Jan 24, 2019
Why Star Trek: The Next Generation’s serialization was just right
[Note from the editor: This article is by prospective staff writer Joel Schlosberg. Be sure to check out his blog!]
Now that franchises and mega-franchises rule the screen big and small, with a Star Trek Cinematic Universe seriously floated as a not-at-all-desperate ploy to make Trek relevant again, the way Star Trek: The Next Generation approached long-form storytelling is no longer the model. These days, Trek’s lack of ongoing serialization outside of Deep Space Nine is seen as shallow. But it still has much to offer.
It’s easy to forget that the original series’ episodic planet-of-the-week structure was intentional, pitched as the way a show anchored by recurring characters could capture the spirit of the era’s popular anthologies and westerns. Those unlimited horizons of “new worlds” gave rise to TOS’s wave of innovative concepts. But while ideas like the Mirror Universe emerged full-blown, the lack of follow-through held other concepts back.
The article continues after these advertisements...
There was never a real sense that the Enterprise’s crew was affected by the passage of time on their “five-year mission”, or had personal lives outside of their roles. The return of the Klingons and Romulans didn’t make them more than nasties. Guest characters were just people who showed up (even if a Harry Mudd might do so more than once), with only Christopher Pike’s atypical return bringing depth. Endings casually opened cans of worms that were never heard of again: finding a way to get telekinesis at will, the Federation getting cloaking technology while having the will to use it, and so on.
The Next Generation added just enough serialization to fix all those flaws without going too far in the opposite direction.
Events had consequences, and also stakes beyond the end of the episode. But each episode or two-parter told a full story with a beginning, middle, and end. TOS-originated races like the Klingons had room to grow. Characters and places were revisited, but not to the post-Empire Strikes Back Star Wars extent of making the universe feel small.
Enough off-duty activities were seen to give a sense of the crew having full lives, while pulling back from veering into soap opera territory. As producer Jeri Taylor later said about the recurring appearances of Worf’s son Alexander, “It was almost the sitcom thing, with the single parent and his trials and tribulations … to make Worf a suburban dad did not seem to be serving him well.” (Though, The Sopranos and Breaking Bad have revealed a vast craving for seeing violence-prone men deal with mundane family issues.) Characters might not go through drastic changes, but that made some stories possible; Imagine “All Good Things…” starring Walter White.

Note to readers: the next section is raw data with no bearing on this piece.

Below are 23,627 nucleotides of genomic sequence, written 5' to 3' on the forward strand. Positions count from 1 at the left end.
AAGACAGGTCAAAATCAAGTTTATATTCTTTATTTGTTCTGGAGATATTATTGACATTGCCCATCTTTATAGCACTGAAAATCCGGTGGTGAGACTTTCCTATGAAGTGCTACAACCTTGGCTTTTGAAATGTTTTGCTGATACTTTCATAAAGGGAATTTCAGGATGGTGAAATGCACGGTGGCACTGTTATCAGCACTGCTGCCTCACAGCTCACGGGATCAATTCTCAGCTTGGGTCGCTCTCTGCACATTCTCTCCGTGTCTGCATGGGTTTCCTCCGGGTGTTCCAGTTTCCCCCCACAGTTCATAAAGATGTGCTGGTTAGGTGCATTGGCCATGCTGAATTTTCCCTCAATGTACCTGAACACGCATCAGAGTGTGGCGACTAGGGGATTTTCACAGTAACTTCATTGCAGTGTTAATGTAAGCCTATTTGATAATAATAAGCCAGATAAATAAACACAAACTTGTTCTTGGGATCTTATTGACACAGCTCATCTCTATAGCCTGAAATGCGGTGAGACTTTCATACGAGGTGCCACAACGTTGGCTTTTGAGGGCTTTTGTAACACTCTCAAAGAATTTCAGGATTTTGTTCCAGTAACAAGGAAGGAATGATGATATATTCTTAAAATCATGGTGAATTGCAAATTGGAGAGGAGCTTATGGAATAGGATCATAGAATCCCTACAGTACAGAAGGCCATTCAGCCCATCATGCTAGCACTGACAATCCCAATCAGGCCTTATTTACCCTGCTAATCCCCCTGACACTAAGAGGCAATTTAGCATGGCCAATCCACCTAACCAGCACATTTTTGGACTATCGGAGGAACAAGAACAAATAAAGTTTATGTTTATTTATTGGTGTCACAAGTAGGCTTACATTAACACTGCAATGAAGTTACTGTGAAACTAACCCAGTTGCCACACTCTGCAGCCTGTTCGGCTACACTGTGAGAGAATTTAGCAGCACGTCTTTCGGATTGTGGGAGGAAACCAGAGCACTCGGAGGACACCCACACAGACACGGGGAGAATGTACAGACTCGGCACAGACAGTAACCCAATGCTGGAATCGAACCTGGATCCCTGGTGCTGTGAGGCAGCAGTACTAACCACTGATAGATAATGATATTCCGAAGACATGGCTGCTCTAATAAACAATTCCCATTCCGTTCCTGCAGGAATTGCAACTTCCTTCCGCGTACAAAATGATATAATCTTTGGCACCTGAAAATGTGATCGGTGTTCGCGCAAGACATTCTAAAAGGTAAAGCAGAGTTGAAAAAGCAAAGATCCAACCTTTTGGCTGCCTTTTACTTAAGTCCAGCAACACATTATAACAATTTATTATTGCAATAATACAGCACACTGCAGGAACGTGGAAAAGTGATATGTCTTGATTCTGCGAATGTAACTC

Failed buildups, like the Ferengi as a threat, were simply dropped. The death of a major character, which looks like a hurried stopgap via an run-of-the-mill villain of the week (probably because it was; however, that lack of buildup made it shocking) led to the series highlight of a quasi-resurrection.
Most of all, discovering connections in TNG was fun, not a chore. They emerged as a gradual bonus reward for paying attention to often-disparate episodes, instead of being required for having a clue of what was going on to begin with.
TNG’s balance has not been recaptured since.
For its fixed location, DS9’s serialization was the way to go (and could potentially work for other, non-exploration centered shows in the Trek universe). Voyager was inconsistent on its overarching getting-home goal, and its Reset Button endings were more episodic than TOS. Though, for all its problems, Voyager became like an anthology show, which gave individual episodes more leeway to have completely off-the-wall premises leading into the inevitable return to normal. Enterprise’s final seasons belatedly tried something new with a season-long arc, then a season full of shorter arcs.
In fact, the movies featuring the TNG cast had a hard time largely because the show was already able to tell stories on that scale with two-parters. In contrast, even DS9’s best two-parters relied too much on its ongoing storyline to ever work as mini-movies.
Outside of Star Trek, the X-Men franchise also pulls off kitchen-sink sci-fi concepts and social commentary with an ensemble cast. But its dense comic book continuity approach has always been more of a burden than an asset on the screen.
By the 2000s, the mid-budget syndicated sci-fi/fantasy show was fading, along with the conditions that helped it rule TV in the ‘90s. Cheaper original programming displaced reruns, while intricate, costly shows got the prestige. As following shows in order became easier, they didn’t have to make sense piecemeal.
When heavy serialization is a must, it gets shoehorned into premises as ill-fitting as the Terminator series, and there’s no longer the gateway to genre TV once ubiquitous with Trek, The Twilight Zone, or accessible one-offs like The X-Files’ monsters-of-the-week. And the current glut is simply not sustainable. The number of shows competing for viewers’ time and attention in ten-hour chunks dwarfs the tiring scale of ‘90s Trek. Ongoing income relies on either cheap streaming buffets or expensive full-season DVD sets aimed at existing fans. It’s a bubble headed for a pop.
It’s anyone’s guess what will follow, but shows that can be watched from any episode forward will have an advantage. Shows that are something like Star Trek: The Next Generation.